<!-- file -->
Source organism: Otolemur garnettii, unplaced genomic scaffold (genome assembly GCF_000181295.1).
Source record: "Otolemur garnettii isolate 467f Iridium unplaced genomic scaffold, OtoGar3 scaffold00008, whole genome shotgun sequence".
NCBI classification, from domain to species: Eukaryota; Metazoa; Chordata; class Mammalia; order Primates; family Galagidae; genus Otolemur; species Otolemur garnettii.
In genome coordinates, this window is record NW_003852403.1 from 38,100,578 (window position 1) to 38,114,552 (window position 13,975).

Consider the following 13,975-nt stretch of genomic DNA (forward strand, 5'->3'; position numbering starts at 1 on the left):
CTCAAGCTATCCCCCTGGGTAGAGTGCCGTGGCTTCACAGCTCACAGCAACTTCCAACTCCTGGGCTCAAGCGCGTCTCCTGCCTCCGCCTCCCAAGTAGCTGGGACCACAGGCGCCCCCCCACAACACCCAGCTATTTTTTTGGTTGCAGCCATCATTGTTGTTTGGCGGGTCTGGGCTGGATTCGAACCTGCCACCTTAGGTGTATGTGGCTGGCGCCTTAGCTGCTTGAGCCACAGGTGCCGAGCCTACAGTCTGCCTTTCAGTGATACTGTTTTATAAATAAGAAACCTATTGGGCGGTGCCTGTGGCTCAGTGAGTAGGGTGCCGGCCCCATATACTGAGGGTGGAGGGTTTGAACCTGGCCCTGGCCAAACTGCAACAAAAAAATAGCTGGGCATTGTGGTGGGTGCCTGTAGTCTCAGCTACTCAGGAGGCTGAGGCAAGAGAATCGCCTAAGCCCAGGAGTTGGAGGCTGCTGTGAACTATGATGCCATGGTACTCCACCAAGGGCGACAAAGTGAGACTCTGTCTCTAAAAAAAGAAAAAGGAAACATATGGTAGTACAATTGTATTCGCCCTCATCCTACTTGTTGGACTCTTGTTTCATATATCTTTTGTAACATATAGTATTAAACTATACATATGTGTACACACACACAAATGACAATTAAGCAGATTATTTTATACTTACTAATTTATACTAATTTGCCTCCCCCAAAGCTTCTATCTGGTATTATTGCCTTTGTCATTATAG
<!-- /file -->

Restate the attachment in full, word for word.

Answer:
Source organism: Otolemur garnettii, unplaced genomic scaffold (genome assembly GCF_000181295.1).
Source record: "Otolemur garnettii isolate 467f Iridium unplaced genomic scaffold, OtoGar3 scaffold00008, whole genome shotgun sequence".
NCBI classification, from domain to species: Eukaryota; Metazoa; Chordata; class Mammalia; order Primates; family Galagidae; genus Otolemur; species Otolemur garnettii.
In genome coordinates, this window is record NW_003852403.1 from 38,100,578 (window position 1) to 38,114,552 (window position 13,975).

Consider the following 13,975-nt stretch of genomic DNA (forward strand, 5'->3'; position numbering starts at 1 on the left):
CTCAAGCTATCCCCCTGGGTAGAGTGCCGTGGCTTCACAGCTCACAGCAACTTCCAACTCCTGGGCTCAAGCGCGTCTCCTGCCTCCGCCTCCCAAGTAGCTGGGACCACAGGCGCCCCCCCACAACACCCAGCTATTTTTTTGGTTGCAGCCATCATTGTTGTTTGGCGGGTCTGGGCTGGATTCGAACCTGCCACCTTAGGTGTATGTGGCTGGCGCCTTAGCTGCTTGAGCCACAGGTGCCGAGCCTACAGTCTGCCTTTCAGTGATACTGTTTTATAAATAAGAAACCTATTGGGCGGTGCCTGTGGCTCAGTGAGTAGGGTGCCGGCCCCATATACTGAGGGTGGAGGGTTTGAACCTGGCCCTGGCCAAACTGCAACAAAAAAATAGCTGGGCATTGTGGTGGGTGCCTGTAGTCTCAGCTACTCAGGAGGCTGAGGCAAGAGAATCGCCTAAGCCCAGGAGTTGGAGGCTGCTGTGAACTATGATGCCATGGTACTCCACCAAGGGCGACAAAGTGAGACTCTGTCTCTAAAAAAAGAAAAAGGAAACATATGGTAGTACAATTGTATTCGCCCTCATCCTACTTGTTGGACTCTTGTTTCATATATCTTTTGTAACATATAGTATTAAACTATACATATGTGTACACACACACAAATGACAATTAAGCAGATTATTTTATACTTACTAATTTATACTAATTTGCCTCCCCCAAAGCTTCTATCTGGTATTATTGCCTTTGTCATTATAG